Which is not to say that the B-Tree is so bad (or that the Motorola 6800 is either), it's not, but we have much more diverse needs these days, so there should be more diverse access methods in use, but the B-Tree persists, despite that.

And look at SSD-disks. Yeah, the future, right? A largely random access style memory hooked onto an interface designed for electro-mechanical harddisks in the 1970's. Innovative? I think not. Apple got it right in attaching Flash on the Mobo and PCI-based Flash is growing and coming down in rice, so it seems things are moving there at least.

But in any case, Flash / SSD isn't an electromechanical disk with cylinders and sectors, despite what the SSD interface tells us. And if the B-Tree works well on disk, we talk electro-mechanical disks. Where is the access methods designed specifically to reap the benefits of direct attached Flash?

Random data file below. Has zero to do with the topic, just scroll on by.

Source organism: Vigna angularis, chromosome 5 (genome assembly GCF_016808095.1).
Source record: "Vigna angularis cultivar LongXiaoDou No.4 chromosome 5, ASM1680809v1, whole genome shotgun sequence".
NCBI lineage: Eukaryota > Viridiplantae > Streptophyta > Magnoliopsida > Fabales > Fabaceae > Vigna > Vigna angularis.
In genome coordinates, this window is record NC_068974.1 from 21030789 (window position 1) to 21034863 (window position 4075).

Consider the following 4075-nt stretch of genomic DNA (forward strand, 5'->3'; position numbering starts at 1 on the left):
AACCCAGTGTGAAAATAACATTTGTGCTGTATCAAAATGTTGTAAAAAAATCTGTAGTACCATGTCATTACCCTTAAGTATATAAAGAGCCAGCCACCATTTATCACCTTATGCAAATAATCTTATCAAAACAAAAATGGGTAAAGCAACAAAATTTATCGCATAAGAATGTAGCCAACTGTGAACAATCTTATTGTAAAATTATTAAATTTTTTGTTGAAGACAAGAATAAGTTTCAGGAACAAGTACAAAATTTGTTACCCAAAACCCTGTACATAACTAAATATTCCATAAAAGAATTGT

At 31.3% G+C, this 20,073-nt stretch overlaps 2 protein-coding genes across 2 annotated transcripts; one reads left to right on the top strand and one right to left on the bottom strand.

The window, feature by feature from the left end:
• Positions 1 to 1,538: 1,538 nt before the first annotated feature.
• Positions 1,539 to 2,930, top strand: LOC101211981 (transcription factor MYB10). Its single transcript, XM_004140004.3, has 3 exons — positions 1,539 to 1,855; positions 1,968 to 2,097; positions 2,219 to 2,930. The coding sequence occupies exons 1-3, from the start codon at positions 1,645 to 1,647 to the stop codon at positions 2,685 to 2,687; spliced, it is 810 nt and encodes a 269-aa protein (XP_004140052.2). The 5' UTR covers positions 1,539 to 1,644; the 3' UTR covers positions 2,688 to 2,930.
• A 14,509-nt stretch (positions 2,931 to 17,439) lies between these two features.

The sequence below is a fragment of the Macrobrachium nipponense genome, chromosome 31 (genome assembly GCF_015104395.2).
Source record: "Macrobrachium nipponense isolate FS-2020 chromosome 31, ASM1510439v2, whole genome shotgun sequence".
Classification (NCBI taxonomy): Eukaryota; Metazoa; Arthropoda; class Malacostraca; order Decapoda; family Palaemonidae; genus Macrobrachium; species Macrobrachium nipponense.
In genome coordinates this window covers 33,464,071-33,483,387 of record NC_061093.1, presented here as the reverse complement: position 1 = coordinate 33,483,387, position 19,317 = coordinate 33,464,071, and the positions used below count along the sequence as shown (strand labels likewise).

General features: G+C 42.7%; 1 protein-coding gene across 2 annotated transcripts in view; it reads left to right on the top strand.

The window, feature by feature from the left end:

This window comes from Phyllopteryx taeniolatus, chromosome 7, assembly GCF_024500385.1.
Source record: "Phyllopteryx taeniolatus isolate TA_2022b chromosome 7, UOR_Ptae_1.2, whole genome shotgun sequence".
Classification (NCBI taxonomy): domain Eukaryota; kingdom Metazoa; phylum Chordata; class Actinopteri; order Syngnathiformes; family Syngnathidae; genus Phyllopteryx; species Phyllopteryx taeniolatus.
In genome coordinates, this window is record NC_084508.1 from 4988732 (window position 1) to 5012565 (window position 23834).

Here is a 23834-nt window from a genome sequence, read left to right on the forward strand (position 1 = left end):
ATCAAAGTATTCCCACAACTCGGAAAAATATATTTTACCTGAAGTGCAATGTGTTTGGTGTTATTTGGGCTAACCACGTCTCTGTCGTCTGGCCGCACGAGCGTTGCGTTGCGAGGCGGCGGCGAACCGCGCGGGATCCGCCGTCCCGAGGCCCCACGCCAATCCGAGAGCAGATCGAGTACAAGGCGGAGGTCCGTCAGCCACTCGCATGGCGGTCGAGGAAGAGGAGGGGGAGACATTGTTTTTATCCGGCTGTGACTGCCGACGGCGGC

And to be honest, the SQL-Based RDBMS, something which I have spent my career with, in one shape or te other, for 25'is years, is hopelessly outdated, but that is not why I'm no big fan of the NoSQL movement. Rather, my problem is just that the NoSQL movement really doesn't represent something new or is a disruptive technology in any way. Where, my friends, is the disruptive database technology? A Technology built for (you are sitting down now, I hope) the 21st century, If you missed it, we are there now, since 11 years back actually, so start inventing.